The explosive eruption which began January 1 near Karymsky volcano on the Kamchatka Peninsula continues as of today. The eruption began between 0500-0700 UTC, Julian day 001 in the north end of Karymsky Lake about 5 km south of Karymsky volcano proper. The initial stage of the eruption was apparently phreatomagmatic in character; Russian aviation sources reported an ash plume to 7,000 meters (23,000 feet) above sea level at approximately 2330 UTC, Julian day 001. Based on a satellite image at 0200 UTC, the plume extended at least 200 km (120 miles) southeast and south of the volcano. When the volcano was visited on January 3, activity had shifted to Karymsky volcano where a new crater had formed on the south-southwest side of the cone adjacent to the old summit crater. The new crater is now over twice the size of the old crater. A thick black ash plume has been observed the past two days erupting explosively from the new crater to altitudes ranging from 2,400 m (8,000 feet) ASL to 5,500 m (18,000 feet) ASL. Seismicity as of 2030 UTC today suggests this activity continues with explosions every 1-3 minutes. Ash fall has been widespread throughout Karymsky caldera and for a considerable area to the east and north.
Karymsky Lake, which occupies a late Pleistocene caldera and is about 5 km in diameter, continues to be yellow-gray in color and mostly covered by steam and vapor. Karymsky River drains the lake and flows between the lake and the volcano. The river is now blocked from the lake and has a considerable diminished rate of flow; a new beach with numerous fumaroles marks the former source of the river.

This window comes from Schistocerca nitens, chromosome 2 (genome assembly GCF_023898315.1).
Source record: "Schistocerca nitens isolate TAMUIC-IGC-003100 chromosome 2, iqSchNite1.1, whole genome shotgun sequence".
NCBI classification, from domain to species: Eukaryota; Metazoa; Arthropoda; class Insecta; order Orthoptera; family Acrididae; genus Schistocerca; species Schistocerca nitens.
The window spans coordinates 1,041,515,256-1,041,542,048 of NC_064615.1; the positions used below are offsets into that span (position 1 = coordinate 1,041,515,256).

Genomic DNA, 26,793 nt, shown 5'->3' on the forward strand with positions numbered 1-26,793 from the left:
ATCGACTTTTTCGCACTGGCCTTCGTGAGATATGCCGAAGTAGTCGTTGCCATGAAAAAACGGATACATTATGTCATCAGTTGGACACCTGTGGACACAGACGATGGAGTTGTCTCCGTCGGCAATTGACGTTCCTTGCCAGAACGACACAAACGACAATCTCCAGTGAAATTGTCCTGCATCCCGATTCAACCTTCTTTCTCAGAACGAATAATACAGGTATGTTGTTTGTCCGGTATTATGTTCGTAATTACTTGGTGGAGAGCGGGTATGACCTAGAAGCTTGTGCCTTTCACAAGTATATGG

Karymsky volcano is one of the more active volcanoes in Kamchatka having erupted over 20 times in the past 200 years although it has been relatively quiet since 1982 following a decade of frequent eruptive activity. Periods of seismic unrest have occurred several times in the past 12 months and the volcano emits a continuous steam plume. The volcano is capable of explosive eruptions which can send ash to over 10 km (33,000 feet ASL) and continue sporadically for days or weeks; short lava flows are also a possibility. The volcano is located in a remote part of the Kamchatka Peninsula about 110 km (70 miles) northwest of Petropavlovsk-Kamchatsky and no towns or villages are threatened. The chief hazard at this time would appear to be encounters between airborne volcanic ash and aircraft.
AVO will continue to monitor the situation in cooperation with the National Weather Service, the Federal Aviation Administration and the Institute of Volcanic Geology and Geochemistry in Petropavlovsk-Kamchatsky. This report was prepared by Tom Miller from material supplied by the Institute of Volcanic Geology and Geochemistry in Petropavlovsk-Kamchatsky, Russia.
QUESTIONS ABOUT THE KARYMSKY ERUPTION: If you have any questions about the ongoing eruption of Karymsky, please contact Tom Miller at 786-7454 (office) or 346-3464 (home), or email@example.com. NOTE: Due to the partial shutdown of the Federal Government, the Alaska Volcano Observatory is currently operating with reduced staff. However, we continue to seismically monitor Spurr, Redoubt, Iliamna, and Augustine volcanoes. A computerized alarm system is capable of notifying AVO seismologists during non-business hours should unusual seismic activity occur. Terry Keith is out of the office until January 8, 1996. Tina Neal is the Acting Scientist-in-Charge and can be reached at 786-7456 (office), 277-6575 (home), or firstname.lastname@example.org (Internet). PLEASE CONTACT AVO IF YOU HAVE ANY QUESTIONS OR COMMENTS: John C. Eichelberger Terry E.C. Keith Geophysical Institute U.S. Geological Survey University of Alaska 4200 University Drive Fairbanks, AK 99775 Anchorage, AK 99508-4667 OFF= (907) 474-5530 OFF= (907) 786-7443 FAX= (907) 474-5618 FAX= (907) 786-7425 EMAIL= EICH@GI.ALASKA.EDU EMAIL= TKEITH@TARDADDY.WR.USGS.GOV